Jenny Hutton: From a Tragedy to Benefiting Others

Jenny Hutton: From a Tragedy to Benefiting Others

August 12, 2003 remains embedded in the memories of many sprint car racing people. Australian Keith Hutton, 53, lost his life in a racing accident at Southern Iowa Speedway in Oskaloosa on that day. He left behind a devoted wife, Jenny Hutton. Keith’s unexpected passing shattered Jenny’s heart. Soon after she found herself making difficult decisions while pondering her future and coping with her loss.

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“I felt like a leaf in a whirlwind,” said Jenny. “I had lost my anchor.”

Jenny was as engrained in the racing community as her husband was. Many knew her as a skilled scorer at Iowa’s Knoxville Raceway. After Keith’s death, Jenny found it tough to revisit the storied track as well as the sport.

“All of Knoxville was Keith — it was my life with Keith,” Jenny said. “While there were good memories, there were also traumatic ones surrounding his accident. My heart is still in dirt-track racing — I still follow it — but the accident had robbed me of the ability to enjoy sprint car racing.”

A New Life in Racing

Jenny Hutton left the dirt-track world and ventured to a different form of motorsport. She moved to Indianapolis, where she began working for the IndyCar Series in 2006. Jenny returned to scoring, serving as head scorer for three Indianapolis 500s.

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“We can’t choose what happens to us, but I can control what I do about it,” said Jenny. “I chose to continue living my life. I also chose to live out Keith’s legacy in a positive way.”

After Keith’s death, Jenny had become passionate about the safety. At IndyCar, she transitioned from scoring to becoming a member of the safety inspection and accident investigation teams in 2009 until 2012.

Jenny felt that by taking an active role in the safety aspect of the sport, she could change the narrative of the tragedy that forever altered the course of her life. Jenny thought she could help prevent other race teams and families from suffering the loss that she had endured through losing her husband.

As part of the safety inspection team, Jenny ensured drivers remained as safe as possible by checking their personal safety gear and certifying them for race use.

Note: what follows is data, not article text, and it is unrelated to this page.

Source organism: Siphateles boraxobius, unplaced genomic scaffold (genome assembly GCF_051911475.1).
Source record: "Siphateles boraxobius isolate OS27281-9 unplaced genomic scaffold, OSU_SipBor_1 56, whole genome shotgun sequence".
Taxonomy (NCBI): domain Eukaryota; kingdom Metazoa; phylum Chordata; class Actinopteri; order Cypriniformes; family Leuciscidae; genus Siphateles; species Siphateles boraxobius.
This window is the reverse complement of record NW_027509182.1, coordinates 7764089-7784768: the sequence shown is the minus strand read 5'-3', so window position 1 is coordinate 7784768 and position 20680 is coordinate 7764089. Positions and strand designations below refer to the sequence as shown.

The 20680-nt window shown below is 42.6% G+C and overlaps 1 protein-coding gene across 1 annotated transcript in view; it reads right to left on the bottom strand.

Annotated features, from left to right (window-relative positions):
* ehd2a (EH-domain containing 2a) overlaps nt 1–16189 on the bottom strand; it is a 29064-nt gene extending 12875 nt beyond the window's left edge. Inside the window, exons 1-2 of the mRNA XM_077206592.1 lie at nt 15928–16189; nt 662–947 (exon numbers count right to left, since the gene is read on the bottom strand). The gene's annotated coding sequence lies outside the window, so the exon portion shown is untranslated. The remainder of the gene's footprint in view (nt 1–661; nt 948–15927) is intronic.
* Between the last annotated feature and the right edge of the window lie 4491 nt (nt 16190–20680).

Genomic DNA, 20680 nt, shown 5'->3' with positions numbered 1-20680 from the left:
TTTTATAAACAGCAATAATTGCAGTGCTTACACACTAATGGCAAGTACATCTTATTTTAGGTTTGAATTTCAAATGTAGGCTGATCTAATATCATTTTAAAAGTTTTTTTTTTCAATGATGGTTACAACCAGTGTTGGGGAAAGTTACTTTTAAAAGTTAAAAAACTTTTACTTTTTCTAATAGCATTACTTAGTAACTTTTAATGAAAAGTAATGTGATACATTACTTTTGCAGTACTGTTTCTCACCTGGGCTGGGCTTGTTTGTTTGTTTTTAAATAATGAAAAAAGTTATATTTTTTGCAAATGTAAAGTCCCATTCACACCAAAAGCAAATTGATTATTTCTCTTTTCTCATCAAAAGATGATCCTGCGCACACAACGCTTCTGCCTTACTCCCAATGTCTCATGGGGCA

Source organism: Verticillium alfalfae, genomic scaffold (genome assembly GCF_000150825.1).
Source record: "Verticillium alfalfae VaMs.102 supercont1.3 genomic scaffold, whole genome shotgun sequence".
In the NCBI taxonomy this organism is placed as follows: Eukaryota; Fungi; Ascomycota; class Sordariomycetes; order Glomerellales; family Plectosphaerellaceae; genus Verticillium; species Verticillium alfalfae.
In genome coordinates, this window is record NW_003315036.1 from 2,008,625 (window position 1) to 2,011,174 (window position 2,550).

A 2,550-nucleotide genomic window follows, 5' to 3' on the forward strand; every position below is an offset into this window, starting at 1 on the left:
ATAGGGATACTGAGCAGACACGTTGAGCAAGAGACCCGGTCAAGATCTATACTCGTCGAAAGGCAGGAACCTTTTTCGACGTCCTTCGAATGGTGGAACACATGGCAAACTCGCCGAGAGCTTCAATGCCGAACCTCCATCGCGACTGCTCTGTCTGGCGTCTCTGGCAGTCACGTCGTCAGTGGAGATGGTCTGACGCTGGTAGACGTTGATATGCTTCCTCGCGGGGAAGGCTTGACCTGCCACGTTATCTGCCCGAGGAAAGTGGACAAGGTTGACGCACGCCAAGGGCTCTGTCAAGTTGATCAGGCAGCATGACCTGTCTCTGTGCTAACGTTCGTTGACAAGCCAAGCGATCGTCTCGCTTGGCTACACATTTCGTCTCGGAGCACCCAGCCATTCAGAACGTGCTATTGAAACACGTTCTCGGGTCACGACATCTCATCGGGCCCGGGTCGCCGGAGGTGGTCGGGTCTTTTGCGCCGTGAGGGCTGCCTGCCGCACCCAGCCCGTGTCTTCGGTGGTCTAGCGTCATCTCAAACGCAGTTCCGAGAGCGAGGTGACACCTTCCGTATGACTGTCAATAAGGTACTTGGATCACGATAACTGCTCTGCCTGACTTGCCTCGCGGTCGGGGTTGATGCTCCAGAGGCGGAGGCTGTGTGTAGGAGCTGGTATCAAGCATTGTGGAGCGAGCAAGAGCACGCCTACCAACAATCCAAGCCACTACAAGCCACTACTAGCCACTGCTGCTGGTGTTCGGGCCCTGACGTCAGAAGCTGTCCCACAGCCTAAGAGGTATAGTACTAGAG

As part of the accident investigation team, Jenny participated in research on race accidents and aided in developing changes in car design, safety equipment, and racetracks to prevent future injuries.

After her husband’s death, Jenny (left) started working for the IndyCar Series, pictured here in a pace car at Twin Ring Motegi in Japan.
Photo Credit: Courtesy Jenny Burgan

Her Contribution to the Sport

In her active participation involving safety, she found an area that required attention.

“I was walking through the garage on tech day and began noticing the amount of women as drivers,” Jenny said. “I began to question what the girls were wearing as safety equipment underneath their fire suits. [I] was shocked when I found that many of them wore underwire bras — materials that in the event of an accident or fire that would be extremely harmful for them.”

Jenny consulted with Dr. Terry Trammell, a longtime member of IndyCar’s safety team. With his assistance along with Stand 21 Racewear, Jockey, and input from women racers, Jenny developed a FIA-certified Nomex sports bra. That led to her becoming a respected expert on safety, where she gave presentations on the topic at events such as the Performance Racing Industry (PRI) trade show.

“I wanted to change my narrative,” said Jenny. “[I wanted to] surround the loss of Keith with positivity, something that allowed me to keep living my life.”

Jenny helped develop a FIA-certified Nomex sports bra with Stand 21 Racewear.
Photo Credit: Courtesy Stand 21 Racewear

Today

Last August, Jenny Hutton returned to her native Australia with her husband, drag racing fabricator Keith Burgan (aka Roo Man). These days Jenny devotes more time to herself, enjoying other passions she holds, such as silk painting and jewelry making.

“Life is meant to be a journey,” Jenny said. “We’re all a thread in each of our journeys, and through that we get to go on this journey together. We should always rejoice on people getting to go forward.”

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